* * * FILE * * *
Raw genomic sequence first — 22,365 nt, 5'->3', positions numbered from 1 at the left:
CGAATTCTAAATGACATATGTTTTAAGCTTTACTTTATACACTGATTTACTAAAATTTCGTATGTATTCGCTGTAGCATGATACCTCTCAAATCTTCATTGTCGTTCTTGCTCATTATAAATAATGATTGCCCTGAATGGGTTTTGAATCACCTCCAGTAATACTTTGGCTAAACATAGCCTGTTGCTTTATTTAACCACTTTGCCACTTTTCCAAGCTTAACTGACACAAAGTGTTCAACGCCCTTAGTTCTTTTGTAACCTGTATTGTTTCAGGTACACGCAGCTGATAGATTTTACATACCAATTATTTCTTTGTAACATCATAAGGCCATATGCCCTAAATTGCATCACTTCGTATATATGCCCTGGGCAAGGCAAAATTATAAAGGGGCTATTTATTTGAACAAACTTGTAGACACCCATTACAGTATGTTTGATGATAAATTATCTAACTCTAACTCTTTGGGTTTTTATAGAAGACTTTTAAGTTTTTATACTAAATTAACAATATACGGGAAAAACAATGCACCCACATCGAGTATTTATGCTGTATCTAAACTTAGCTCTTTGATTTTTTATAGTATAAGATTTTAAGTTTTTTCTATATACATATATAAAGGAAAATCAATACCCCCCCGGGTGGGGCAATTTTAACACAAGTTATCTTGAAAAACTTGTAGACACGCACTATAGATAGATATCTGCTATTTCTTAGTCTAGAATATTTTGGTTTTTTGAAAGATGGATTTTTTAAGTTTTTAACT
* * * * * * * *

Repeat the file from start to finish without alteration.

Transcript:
Raw genomic sequence first — 22,365 nt, 5'->3', positions numbered from 1 at the left:
CGAATTCTAAATGACATATGTTTTAAGCTTTACTTTATACACTGATTTACTAAAATTTCGTATGTATTCGCTGTAGCATGATACCTCTCAAATCTTCATTGTCGTTCTTGCTCATTATAAATAATGATTGCCCTGAATGGGTTTTGAATCACCTCCAGTAATACTTTGGCTAAACATAGCCTGTTGCTTTATTTAACCACTTTGCCACTTTTCCAAGCTTAACTGACACAAAGTGTTCAACGCCCTTAGTTCTTTTGTAACCTGTATTGTTTCAGGTACACGCAGCTGATAGATTTTACATACCAATTATTTCTTTGTAACATCATAAGGCCATATGCCCTAAATTGCATCACTTCGTATATATGCCCTGGGCAAGGCAAAATTATAAAGGGGCTATTTATTTGAACAAACTTGTAGACACCCATTACAGTATGTTTGATGATAAATTATCTAACTCTAACTCTTTGGGTTTTTATAGAAGACTTTTAAGTTTTTATACTAAATTAACAATATACGGGAAAAACAATGCACCCACATCGAGTATTTATGCTGTATCTAAACTTAGCTCTTTGATTTTTTATAGTATAAGATTTTAAGTTTTTTCTATATACATATATAAAGGAAAATCAATACCCCCCCGGGTGGGGCAATTTTAACACAAGTTATCTTGAAAAACTTGTAGACACGCACTATAGATAGATATCTGCTATTTCTTAGTCTAGAATATTTTGGTTTTTTGAAAGATGGATTTTTTAAGTTTTTAACT